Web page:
A senior Turkish minister said Monday that Ankara saw no difference between Daesh, PYD, PKK or the Fetullah Terrorist Organization (FETO).
“Therefore, we are not entering there [in Syria] to fight a terror organization and gain ground on another terror organization,” Turkish EU Minister and Chief Negotiator Omer Celik said Monday, speaking at a news conference with Dutch Foreign Minister Bert Koenders, in Ankara.
Celik said that Turkey will intervene against “PKK/PYD elements if they are west of the Euphrates.”
Celik added “no one has the right to tell us ‘fight with that terror organization but turn a blind eye to that terror organization.’”
He was referring to comments made by U.S. President Barack Obama’s Special Envoy for the Global Coalition to Counter Daesh, Brett McGurk, who has said Monday that the U.S. found clashes with PYD in areas where Daesh is not present “unacceptable and a source of deep concern”.
The Turkish minister also said that those who do not want Turkey to clash with other terror organizations other than Daesh, should “eliminate” these terror organizations themselves.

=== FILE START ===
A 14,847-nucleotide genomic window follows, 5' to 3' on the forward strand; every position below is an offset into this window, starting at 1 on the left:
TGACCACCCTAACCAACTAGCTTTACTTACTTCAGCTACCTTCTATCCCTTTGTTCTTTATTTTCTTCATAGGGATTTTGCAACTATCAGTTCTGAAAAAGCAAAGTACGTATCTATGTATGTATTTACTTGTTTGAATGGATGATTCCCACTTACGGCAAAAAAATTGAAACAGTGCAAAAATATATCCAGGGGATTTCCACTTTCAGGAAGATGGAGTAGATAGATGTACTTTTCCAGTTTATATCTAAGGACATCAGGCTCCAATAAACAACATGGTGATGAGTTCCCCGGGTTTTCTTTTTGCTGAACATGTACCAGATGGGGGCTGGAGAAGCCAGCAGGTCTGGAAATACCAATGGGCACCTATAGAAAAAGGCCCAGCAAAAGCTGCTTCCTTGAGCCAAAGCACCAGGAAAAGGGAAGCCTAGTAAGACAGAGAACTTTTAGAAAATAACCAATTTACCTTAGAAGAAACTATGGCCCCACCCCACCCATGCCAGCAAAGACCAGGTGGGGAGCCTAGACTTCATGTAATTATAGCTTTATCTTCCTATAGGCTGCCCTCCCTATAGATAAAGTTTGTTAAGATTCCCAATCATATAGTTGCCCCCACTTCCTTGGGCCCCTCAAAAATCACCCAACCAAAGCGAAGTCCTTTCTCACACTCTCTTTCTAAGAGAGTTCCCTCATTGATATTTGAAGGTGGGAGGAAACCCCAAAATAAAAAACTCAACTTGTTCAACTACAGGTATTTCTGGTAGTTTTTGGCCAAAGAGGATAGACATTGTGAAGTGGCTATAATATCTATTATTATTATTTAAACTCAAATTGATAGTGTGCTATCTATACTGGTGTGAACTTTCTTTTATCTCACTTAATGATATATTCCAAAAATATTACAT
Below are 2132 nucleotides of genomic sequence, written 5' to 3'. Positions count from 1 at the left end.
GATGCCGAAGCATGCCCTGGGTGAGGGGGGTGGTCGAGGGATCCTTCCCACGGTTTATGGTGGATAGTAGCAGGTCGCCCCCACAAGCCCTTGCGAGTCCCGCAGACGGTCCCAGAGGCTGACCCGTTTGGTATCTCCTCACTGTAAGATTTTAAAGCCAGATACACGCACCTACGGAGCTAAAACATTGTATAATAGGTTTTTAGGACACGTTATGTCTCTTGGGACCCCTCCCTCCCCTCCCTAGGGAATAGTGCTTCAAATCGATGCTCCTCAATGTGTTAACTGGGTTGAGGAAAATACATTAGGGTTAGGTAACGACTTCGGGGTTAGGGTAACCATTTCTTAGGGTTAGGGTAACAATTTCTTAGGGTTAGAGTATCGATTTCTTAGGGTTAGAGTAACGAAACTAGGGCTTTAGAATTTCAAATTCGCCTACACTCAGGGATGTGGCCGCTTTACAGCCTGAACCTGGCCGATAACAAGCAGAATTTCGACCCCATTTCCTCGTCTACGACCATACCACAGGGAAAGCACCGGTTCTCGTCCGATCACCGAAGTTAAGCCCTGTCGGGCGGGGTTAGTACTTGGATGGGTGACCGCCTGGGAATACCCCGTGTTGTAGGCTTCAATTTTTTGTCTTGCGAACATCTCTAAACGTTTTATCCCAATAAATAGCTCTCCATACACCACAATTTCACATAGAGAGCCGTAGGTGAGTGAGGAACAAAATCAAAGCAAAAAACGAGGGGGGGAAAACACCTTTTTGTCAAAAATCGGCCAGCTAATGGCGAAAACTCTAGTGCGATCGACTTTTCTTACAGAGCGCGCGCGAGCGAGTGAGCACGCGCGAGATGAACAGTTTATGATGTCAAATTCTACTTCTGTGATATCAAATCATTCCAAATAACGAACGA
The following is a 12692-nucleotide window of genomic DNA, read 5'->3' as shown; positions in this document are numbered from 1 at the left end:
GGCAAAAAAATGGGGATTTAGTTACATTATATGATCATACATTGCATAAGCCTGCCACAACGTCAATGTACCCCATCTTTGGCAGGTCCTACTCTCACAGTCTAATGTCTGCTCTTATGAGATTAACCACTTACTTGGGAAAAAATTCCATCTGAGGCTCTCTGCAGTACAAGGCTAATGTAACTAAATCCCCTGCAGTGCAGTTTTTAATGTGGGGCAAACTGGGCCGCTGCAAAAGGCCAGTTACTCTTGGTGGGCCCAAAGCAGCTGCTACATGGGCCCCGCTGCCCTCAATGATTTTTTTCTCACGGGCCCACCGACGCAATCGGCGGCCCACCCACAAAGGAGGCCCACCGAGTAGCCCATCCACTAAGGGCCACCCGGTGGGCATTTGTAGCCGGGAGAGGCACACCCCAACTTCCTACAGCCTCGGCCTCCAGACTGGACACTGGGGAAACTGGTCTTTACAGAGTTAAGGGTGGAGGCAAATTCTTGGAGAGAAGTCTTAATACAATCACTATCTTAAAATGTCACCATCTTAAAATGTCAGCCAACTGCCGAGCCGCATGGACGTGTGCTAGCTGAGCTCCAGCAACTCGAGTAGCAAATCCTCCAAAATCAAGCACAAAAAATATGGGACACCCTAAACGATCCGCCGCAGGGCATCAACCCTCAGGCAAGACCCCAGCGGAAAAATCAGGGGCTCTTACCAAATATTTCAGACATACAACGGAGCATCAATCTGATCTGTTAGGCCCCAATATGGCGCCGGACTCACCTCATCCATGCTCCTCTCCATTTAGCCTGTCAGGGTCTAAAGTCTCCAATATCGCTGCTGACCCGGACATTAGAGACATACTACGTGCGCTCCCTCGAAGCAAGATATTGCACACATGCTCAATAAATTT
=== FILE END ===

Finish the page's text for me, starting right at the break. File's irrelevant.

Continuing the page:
Celik thanked Koenders for immediately condemning the coup attempt and for the solidarity the Netherlands had shown.
Koenders, for his part, said he was shocked to see the “brutal and bloody” coup attempt of July 15, but was “impressed to see the determination of the people of Turkey who took to the streets that night to defend their democracy, right and liberties”.
He said that the coup attempt was not an attack “only against democratically elected leaders, but it was an attack against the rule of law, against institutions and the constitution.”
“This is totally unacceptable,” he said. “That is why I condemned the coup and the violence in the strongest terms immediately when I heard the news.”
Turkey’s government has said the attempted coup was organized by the Fetullah Terrorist Organization (FETO), followers of U.S.-based leader Fetullah Gulen. The latter is accused of a long-running campaign to overthrow the state through the infiltration of Turkish institutions, particularly the military, police and judiciary, forming what is commonly known as the parallel state.